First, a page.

This 12 month-long motion art exhibition is a captivating ecological journey through natural and environmental events in our flora, fauna and climate across a full year. Across 4 artworks, ‘Natural Rhythms of Australia’ depicts sequential changes and triggers that occur at specific times of the yearly cycle.
From subtle transformations in the air and soil, specific plant flowerings and fruitings, to noticeable quirks in animal behaviour, it offers that the seasons are not constrained by calendar months and years, but by a cyclical rhythm that sustains and replenishes itself; a rhythm honed over the billions of years that our planet, and the life on it, has existed.
Natural Rhythms of Australia has been commissioned especially for the redevelopment of the North Lobby, and will be showcased on a state-of-the-art, 9x4 metre LED array, which is visible from multiple viewpoints around the precinct.
The 12-month exhibition features four artworks, which will run on a quarterly seasonal cycle, showcasing ecological events associated with that particular time of year.
Natural Rhythms of Australia was developed over the course of a year of research and development, utilising a custom built workflow of generative artificial intelligence tools. The result is a world-first in smooth, ultra-high resolution motion art. The key steps in the process are outlined below.
Artificial intelligence algorithms, which are responsible for the generation of the art itself, work from a data set of available imagery from the world wide web; but can be augmented using image-specific training, or ‘embeddings’, which refines AI’s ‘understanding’ of an object or scene. This process of machine learning involves feeding AI with hundreds of similar, curated images, which it processes to identify patterns and significant features. The ‘knowledge’ it gains from ‘studying’ these images gives the human artists more control and precision in achieving desired output results.
Once AI has been trained on a deeper understanding of certain objects through embedding, we now create written prompts to communicate to AI what we want it to create. Think of it like commissioning an artist to paint a picture. The more description in the prompt, the more control over the result. We can also use images to give AI a starting-point, which will then evolve as the algorithm takes over and ‘develops’ the final artwork. Often AI will include unwanted elements or artifacts; we use negative prompts to avoid this.
There are hundreds of separate parameters which influence almost every aspect of AI’s output. However, AI often produces unexpected results, and it requires continuous, iterative tweaking of these parameters to achieve an output with the highest possible production value. Alongside this, the technology and tools are evolving at lightning speed, with new techniques, training models and features becoming available on what seems like an almost daily basis. By staying on the cutting edge of generative AI, we can continue to achieve unprecedented levels of control and quality in the finished product.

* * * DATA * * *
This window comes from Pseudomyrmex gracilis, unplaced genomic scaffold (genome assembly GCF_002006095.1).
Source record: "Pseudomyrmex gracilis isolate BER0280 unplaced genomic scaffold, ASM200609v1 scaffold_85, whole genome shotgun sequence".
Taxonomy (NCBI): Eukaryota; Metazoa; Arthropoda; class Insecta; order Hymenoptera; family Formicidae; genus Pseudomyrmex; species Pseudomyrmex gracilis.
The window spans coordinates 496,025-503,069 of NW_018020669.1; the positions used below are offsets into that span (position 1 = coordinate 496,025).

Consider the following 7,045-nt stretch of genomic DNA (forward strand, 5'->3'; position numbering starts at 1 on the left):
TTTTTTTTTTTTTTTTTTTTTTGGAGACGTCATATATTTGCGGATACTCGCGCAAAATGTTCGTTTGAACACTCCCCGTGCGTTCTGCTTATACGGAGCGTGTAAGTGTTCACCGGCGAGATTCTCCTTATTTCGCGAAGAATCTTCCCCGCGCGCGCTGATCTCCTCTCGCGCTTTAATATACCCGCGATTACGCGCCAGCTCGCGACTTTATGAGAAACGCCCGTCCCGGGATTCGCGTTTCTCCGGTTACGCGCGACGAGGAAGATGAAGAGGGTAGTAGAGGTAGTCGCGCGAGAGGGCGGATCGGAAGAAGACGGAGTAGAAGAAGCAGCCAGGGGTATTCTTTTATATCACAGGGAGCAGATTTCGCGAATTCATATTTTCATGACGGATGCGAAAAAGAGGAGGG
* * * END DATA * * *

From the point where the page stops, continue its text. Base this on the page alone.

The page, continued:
Natural Rhythms of Australia is a collaboration between generative artificial intelligence and human artists at VANDAL, who have used AI as a powerful tool to augment their artistic practice.
The cool, clear air is punctuated by the vibrant yellow of the Acacia flower, blooming en masse. Clear, salty seas illuminate the abundant life in the coral reefs, while at altitude, snow gently dusts the land. The shorter days take on a new urgency, to forage and feed; fortifying for long, cold nights. These times are hard, but will eventually give way to a warmer dawn.
The intensity of heat gives way to a calmer time, and a fresh harvest of fruits, berries and roots emerge. Butterflies and birds flit between flowers, simultaneously drinking the nectar and delivering the pollen which will, in time, reignite a new cycle of emergence. This peaceful time is illuminated by beautiful, golden sunsets, slowly retracting as the long, cool nights draw in.
The hottest part of the year brings with it extremes. Scorched land cracks open in desperation for the deluge of rain that storms will eventually, inevitably bring. These storms churn the rivers and creeks, igniting feeding frenzies among hungry fish. This is a harsh, unsettled time. Many won’t survive. But with endings, come new beginnings.
Cold winds make way for warming air, while gentle rains cleanse and replenish the land. The buds of the Waratah redden, and before long they bloom, heavy with nectar. This long-awaited nourishment gives way to a cacophony of life; new, flourishing; and old, reawakening. All emerging to celebrate this time of plenty.